The Colorado House took a very wrong turn the evening of May 8, as the 2012 General Assembly wound down its work. From 3:00 pm to 11:30 pm, political hardball turned into something distasteful. The bitterness was felt everywhere in the State Capitol today, the last scheduled day of the session.
SB12-002, the civil union bill, is fraught with irony. No civility occurred in how the bill was handled in the House. House Republicans did more than filibuster and run out the clock on the premise that any two people can join in a civil union to raise children, take care of each other in sickness and health, and share their lives with some legal certainty as a foundation.
House Republicans wouldn't debate SB-002
Unlike the debate between Sen. Ellen Roberts, R-Durango, and Morgan Carroll, D-Aurora, over SM-003 the previous week, which focused on principled examination of freedom of religion, speech, assembly, and privacy, a majority of House Republicans wouldn't debate SB-002 at all.
In House Appropriations, the endless yakity yak on bills that had no chance of making it through the Chamber seemed a bit clever. "Oh," lobbyists in the room murmured, "they're filibustering so they won't have to debate civil unions." Rep. Claire Levy, D-Boulder, questioned the tactic while the audience in red, One Colorado tee shirts, the GLBT people, and men in cleric collars, the anti GLBT group, looked on.
Even so, most people in the room believed that Rep. Cheri Gerou, R-Evergreen, would eventually be able to cast the deciding vote to move the bill, which she did.
Bill moves from Appropriations Committee to Chamber
People from all sides of the civil union bill crowded into the House gallery. House Speaker Frank McNulty, R-Highlands Ranch, began to move through the long list of second reading bills. Every bill was debated to the nth, but mostly by Republicans. SB12-068, the prohibition on trans fats for school kids bill, even received some desk pounding as Rep. David Balmer, R-Centennial, argued passionately for the freedom to provide chocolate to school children.
Levy calls "Rise and Report"
Finally Claire Levy had enough again. She exercised the parliamentary rule to "Rise and Report," a non-debatable question that requires the chair to identify what has been accomplished and what will happen next.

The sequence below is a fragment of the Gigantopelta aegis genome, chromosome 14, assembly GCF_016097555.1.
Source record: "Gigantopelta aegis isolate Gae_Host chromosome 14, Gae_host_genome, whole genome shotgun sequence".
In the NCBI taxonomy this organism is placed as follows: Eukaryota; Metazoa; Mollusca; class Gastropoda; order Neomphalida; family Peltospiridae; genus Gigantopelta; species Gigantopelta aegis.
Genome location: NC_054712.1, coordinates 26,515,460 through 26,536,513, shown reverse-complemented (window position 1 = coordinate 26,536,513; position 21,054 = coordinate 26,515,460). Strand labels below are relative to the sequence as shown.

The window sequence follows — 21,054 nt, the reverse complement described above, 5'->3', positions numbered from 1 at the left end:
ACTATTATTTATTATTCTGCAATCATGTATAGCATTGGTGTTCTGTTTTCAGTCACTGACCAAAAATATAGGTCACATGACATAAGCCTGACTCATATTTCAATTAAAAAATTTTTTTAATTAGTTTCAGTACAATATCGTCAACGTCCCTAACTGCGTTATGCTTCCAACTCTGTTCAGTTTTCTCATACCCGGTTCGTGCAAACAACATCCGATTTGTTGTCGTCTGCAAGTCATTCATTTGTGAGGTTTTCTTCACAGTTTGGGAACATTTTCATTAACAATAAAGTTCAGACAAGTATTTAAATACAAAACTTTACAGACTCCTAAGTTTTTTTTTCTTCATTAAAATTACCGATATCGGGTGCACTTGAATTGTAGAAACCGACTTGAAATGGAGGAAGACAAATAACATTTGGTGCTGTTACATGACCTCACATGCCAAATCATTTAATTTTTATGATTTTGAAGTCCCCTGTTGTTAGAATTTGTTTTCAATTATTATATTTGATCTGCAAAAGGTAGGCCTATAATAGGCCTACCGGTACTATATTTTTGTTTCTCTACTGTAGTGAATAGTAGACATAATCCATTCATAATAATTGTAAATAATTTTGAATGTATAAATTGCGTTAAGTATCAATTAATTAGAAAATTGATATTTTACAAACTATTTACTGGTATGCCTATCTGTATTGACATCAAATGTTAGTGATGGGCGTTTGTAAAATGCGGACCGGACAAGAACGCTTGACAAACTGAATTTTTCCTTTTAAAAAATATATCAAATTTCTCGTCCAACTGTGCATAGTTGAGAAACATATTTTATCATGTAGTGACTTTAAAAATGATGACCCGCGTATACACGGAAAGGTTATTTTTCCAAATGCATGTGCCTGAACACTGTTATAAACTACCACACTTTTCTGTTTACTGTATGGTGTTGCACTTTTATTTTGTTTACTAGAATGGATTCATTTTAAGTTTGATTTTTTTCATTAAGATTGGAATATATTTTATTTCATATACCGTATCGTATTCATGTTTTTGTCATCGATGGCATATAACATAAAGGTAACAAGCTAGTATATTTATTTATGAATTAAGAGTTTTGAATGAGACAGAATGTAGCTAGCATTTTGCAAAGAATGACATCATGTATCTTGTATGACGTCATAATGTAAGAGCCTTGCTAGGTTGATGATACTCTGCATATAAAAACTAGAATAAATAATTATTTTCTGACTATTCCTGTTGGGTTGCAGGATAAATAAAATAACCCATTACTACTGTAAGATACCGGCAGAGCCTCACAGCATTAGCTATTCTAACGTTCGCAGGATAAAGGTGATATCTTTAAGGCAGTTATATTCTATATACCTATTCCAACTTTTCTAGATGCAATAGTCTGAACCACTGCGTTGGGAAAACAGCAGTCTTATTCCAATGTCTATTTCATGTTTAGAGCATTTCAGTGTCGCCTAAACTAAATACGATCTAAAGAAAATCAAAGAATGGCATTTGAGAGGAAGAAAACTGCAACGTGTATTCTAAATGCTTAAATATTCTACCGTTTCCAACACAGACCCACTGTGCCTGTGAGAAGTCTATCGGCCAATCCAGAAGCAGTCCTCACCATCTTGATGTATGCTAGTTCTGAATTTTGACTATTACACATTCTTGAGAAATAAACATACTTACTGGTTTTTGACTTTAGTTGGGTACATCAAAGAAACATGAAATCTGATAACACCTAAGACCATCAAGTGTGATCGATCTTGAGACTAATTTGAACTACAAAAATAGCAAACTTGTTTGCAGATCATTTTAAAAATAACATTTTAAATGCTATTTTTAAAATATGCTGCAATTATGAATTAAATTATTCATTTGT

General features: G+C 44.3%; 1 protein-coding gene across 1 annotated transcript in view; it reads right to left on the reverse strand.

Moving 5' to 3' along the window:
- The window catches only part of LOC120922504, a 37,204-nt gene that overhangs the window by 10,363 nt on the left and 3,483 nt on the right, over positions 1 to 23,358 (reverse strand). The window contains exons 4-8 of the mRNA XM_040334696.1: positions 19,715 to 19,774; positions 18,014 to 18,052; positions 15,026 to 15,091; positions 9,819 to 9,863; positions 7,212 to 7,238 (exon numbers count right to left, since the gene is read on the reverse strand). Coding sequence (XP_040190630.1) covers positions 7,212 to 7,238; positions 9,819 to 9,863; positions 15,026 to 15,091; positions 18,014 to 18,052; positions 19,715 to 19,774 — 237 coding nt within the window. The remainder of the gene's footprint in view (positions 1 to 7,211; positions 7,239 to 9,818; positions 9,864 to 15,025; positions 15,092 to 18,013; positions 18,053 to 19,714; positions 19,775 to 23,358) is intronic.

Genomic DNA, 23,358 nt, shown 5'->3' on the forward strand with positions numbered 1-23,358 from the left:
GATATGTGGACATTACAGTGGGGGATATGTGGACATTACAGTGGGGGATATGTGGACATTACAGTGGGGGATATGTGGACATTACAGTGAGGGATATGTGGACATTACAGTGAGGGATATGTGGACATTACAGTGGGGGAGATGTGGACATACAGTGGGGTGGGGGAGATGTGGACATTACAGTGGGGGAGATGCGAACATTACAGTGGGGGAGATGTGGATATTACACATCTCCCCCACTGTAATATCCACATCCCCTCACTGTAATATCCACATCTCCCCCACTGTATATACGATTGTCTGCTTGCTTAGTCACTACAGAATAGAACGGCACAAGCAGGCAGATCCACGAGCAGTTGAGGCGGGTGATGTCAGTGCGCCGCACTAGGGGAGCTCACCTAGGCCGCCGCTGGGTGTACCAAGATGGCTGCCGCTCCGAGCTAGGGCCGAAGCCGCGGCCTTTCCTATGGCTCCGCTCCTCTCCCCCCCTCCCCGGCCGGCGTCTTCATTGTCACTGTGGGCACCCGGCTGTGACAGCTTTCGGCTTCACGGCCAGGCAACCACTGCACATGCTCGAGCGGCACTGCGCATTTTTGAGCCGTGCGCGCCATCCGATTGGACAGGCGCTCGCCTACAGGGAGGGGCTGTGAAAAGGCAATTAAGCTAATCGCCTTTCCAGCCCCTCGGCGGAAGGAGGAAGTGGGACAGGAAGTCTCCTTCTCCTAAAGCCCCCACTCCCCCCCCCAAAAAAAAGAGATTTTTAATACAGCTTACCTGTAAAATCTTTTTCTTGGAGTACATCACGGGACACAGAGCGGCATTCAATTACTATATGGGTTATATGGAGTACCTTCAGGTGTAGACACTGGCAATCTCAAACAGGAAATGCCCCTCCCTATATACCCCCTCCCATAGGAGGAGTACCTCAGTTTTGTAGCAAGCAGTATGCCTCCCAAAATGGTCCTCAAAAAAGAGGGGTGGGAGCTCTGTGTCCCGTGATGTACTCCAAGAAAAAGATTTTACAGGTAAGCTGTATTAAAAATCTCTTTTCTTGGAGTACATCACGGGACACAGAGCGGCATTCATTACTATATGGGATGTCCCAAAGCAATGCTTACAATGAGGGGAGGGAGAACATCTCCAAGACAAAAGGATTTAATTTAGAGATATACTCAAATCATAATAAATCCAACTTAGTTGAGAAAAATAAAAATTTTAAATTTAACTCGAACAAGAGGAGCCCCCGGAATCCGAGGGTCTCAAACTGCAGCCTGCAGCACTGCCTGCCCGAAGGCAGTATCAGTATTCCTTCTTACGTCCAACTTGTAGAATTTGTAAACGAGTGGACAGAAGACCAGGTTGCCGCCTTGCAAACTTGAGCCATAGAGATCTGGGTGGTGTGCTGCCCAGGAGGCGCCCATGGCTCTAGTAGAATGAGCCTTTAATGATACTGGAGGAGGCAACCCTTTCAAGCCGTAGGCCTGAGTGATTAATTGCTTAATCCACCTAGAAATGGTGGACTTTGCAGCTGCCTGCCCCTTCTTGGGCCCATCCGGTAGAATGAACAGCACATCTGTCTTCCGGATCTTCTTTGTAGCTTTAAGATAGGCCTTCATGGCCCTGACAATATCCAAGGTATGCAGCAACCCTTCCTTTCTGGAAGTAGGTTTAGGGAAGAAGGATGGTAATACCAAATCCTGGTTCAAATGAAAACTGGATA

McNulty called a recess. For about two hours, with minutes clicking down, he retreated to his office. He talked to Gov. John Hickenlooper and with leadership from both parties. They could not reach a resolution, and apparently McNulty couldn't or wouldn't let the debate on civil unions, about half way down the bill list, go forward. At the same time, Rep. Mark Waller, R-COSpgs, dueled with House Minority Leader and SB12-002 bill sponsor Mark Ferrandino, D-Denver, about who had done more to derail the bill.
Gallery learns Civil Union bill won't come up for a vote
When McNulty finally came out of his office, it was clear the jig was up. No debate would happen on SB12-002 that night. When the gallery began to understand what happened, a chorus arose from one side of the Chamber to the other: "Shame on you! Shame on you! Shame on you!" Lobbyists who have worked at the Capitol for years had never heard anything like it. When one person yelled an expletive, the gallery was emptied and Republican House members were left to their self-made disaster.
Thirty-two bills and one resolution were still on the list for action. Important issues included: disciplinary reform for school districts, millions of dollars in water projects, revised punishment for various felonies, standard measures for driving under the influence of marijuana, "benefit" corporations, dental services for pregnant women, and appropriations for higher education - all work unfinished.
Today the parties from both chambers caucused to sort through the mess. The elevators filled with unhappy citizens, lobbyists, and legislators. No one could quite believe how the House had gotten so cross-ways.
Basically, the statehouse does represent the men and women from Colorado, with legislators coming from many professions, many ages, both sexes, and diverse religious, ethnic, and racial groups. Some legislators are wealthy, but most live on average incomes and lead regular lives.
But on civil unions, the tone in the House turned bad from the get-go. Anti-civil union Republicans voiced their unhappiness over some colleagues voting in favor of the bill. McNulty said he couldn't clear out his voice mail. He got pressure from every direction. Stacks of cards came in to House members carrying the anti-gay message of the Catholic Church. Thousands of pro-email landed in legislator boxes.
Incivility from public carries into House
On both sides, the debate coming in from the public crossed lines of civility. But McNulty himself said the week before that legislators needed to maintain their self discipline and respect for each other and their institution. That didn't happen Tuesday night.
Gov. Hickenlooper is giving the legislature a do-over. McNulty will have another chance to let a measured, thoughtful, careful debate occur. If he does, will the anti-civil union people "punish" him, or others, in November? Or will both sides accept that sometimes, in a republic, the principle of giving a bill a fair and open debate is at least as important as the vote itself.